The motions outlined here are draft versions to be discussed at future meetings.
- Membership and recruitment
In recent months, reports have set the number of media workers – journalists and PR sector – at nearly 180,000.
These reports emanate from Statista (a source of “headline” stats – but broadly accurate). They are (checking with the ONS stats currently) broadly supported by official stats.
The figure for people defining as journalists is around 108,000 (a very large leap since the 73,000 of 2016):
And the figure for the PR sector is around 71,000 (a figure that has more than doubled since the 33,600 of 2010): https://www.statista.com/statistics/319801/number-of-public-relations-professionals-in-the-uk/
The total is some 180,000 people we could recruit. Currently we have 2x,000 members of whom 2y,000 are paying full dues. (FILL IN FROM FINANCE COMMMITTEE’S LATEST FIGURES)
Every 10,000 of those potential members, even paying the lowest membership rate of £204 per year, would yield £2,040,000 per year. Worth fighting for, surely.
The problem, however, is that while this pool of people is at an unprecedently high level, we know very little about them, who they are, which sector they work in, what they earn, their economic and social background, and so forth.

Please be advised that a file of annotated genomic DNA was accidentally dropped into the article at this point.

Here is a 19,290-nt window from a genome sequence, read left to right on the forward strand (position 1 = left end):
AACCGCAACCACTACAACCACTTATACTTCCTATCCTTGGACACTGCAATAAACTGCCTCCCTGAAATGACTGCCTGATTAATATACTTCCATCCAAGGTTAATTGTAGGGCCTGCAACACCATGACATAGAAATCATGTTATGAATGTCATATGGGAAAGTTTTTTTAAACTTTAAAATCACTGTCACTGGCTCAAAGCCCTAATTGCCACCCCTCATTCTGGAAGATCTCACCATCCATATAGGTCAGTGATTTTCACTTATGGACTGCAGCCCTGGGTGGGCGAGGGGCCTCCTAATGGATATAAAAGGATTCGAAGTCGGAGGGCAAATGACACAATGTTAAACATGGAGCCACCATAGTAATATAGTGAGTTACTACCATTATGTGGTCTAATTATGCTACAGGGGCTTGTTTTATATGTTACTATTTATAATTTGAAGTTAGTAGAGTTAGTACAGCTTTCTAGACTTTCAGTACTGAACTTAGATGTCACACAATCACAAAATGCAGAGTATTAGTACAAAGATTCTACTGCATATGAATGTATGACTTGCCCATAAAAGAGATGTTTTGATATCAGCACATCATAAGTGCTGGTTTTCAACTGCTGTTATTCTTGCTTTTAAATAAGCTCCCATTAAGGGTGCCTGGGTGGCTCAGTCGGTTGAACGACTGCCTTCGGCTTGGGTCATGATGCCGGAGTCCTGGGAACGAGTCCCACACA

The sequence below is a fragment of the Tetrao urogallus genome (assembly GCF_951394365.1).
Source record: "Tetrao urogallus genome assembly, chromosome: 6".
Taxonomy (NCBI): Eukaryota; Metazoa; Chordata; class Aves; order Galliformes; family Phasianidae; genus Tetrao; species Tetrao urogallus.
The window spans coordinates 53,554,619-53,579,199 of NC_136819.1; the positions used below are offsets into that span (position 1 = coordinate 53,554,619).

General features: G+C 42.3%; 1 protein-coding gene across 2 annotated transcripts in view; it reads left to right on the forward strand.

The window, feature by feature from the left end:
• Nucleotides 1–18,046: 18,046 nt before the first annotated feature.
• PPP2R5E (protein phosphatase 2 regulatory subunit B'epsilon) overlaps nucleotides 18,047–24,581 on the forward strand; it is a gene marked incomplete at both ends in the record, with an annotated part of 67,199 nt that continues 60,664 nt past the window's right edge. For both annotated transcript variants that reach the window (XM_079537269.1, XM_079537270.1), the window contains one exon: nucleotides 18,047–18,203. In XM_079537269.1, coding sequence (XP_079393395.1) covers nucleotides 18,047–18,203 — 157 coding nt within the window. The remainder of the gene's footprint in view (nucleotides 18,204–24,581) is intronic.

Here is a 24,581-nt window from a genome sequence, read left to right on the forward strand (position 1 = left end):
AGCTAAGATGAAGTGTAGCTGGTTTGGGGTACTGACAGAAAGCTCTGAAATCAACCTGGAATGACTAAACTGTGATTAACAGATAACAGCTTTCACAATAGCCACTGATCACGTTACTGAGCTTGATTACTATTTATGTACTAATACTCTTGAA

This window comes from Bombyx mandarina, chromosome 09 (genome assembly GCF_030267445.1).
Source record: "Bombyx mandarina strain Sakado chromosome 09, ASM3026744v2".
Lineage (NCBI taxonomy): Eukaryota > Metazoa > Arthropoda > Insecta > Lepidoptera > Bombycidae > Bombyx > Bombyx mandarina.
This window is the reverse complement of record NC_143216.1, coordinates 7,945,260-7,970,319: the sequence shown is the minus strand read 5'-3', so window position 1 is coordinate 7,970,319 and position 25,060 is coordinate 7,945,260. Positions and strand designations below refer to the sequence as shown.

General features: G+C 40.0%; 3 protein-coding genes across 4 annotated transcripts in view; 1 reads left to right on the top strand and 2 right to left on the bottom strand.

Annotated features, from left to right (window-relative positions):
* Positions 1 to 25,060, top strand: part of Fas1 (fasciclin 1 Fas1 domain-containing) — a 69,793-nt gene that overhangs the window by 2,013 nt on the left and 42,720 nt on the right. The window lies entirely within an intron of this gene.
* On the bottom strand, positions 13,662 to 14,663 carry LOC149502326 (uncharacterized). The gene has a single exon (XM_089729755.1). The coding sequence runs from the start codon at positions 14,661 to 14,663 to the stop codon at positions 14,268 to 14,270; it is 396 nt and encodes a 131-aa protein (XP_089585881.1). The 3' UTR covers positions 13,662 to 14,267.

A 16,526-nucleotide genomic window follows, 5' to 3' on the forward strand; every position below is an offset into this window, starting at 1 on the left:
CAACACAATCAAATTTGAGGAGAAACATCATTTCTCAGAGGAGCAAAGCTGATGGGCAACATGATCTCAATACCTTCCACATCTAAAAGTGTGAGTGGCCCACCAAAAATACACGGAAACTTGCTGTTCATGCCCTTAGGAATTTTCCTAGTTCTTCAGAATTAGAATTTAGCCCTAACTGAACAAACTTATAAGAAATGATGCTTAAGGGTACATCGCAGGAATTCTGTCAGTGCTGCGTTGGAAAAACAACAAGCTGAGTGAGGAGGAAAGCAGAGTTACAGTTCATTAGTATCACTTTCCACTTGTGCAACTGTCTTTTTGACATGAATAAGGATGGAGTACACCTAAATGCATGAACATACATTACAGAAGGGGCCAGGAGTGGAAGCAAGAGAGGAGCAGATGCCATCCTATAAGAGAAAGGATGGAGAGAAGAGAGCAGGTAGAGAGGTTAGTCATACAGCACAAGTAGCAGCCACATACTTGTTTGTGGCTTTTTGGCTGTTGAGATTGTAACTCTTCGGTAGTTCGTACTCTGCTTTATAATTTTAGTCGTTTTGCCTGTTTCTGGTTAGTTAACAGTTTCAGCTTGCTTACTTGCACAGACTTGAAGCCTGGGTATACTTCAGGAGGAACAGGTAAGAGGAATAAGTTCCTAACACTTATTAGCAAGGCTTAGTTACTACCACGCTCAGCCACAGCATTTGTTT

Some years before these figures were released, and on a hunch, we talked to the LRD about how we could find out how large our potential recruitment pool really was, and as much as possible about those people.
At that time, 2018-19, the basic scoping exercise would cost at least £27,000 – a scale which is too large for branches alone and clearly needs a central, budgeted effort by the union.
LMB therefore calls for the appropriate research money to be allocated to this urgent effort: it is hard to imagine that such an effort would not at least pay for itself.
- Equalities – abortion rights
This DM notes:
- The current threats to global abortion rights, led by the recent actions of the US Supreme Court which have overturned the constitutional right to an abortion across the US;
- That in the UK people can still be prosecuted for trying to procure an abortion (for example, for ordering abortion pills online, as recent press coverage has shown);
- This is despite the fact that 85% of the general public in the UK support access to abortion in cases of unwanted pregnancy, and even though the British Medical Association, the Royal College of Obstetricians and Gynaecologists and the Royal College of Midwives have called for abortion to be decriminalised, and for our laws to catch up with modern medicine.
- That women in northern Ireland still cannot access abortion; more than two years after this was won in the Republic.
This DM believes:
- That access to safe, free, legal and local abortion is a human right, as is the choice of whether to continue with a pregnancy;
- That nobody should face imprisonment for exercising or helping others exercise this right, and that abortion should be decriminalised in the UK and beyond;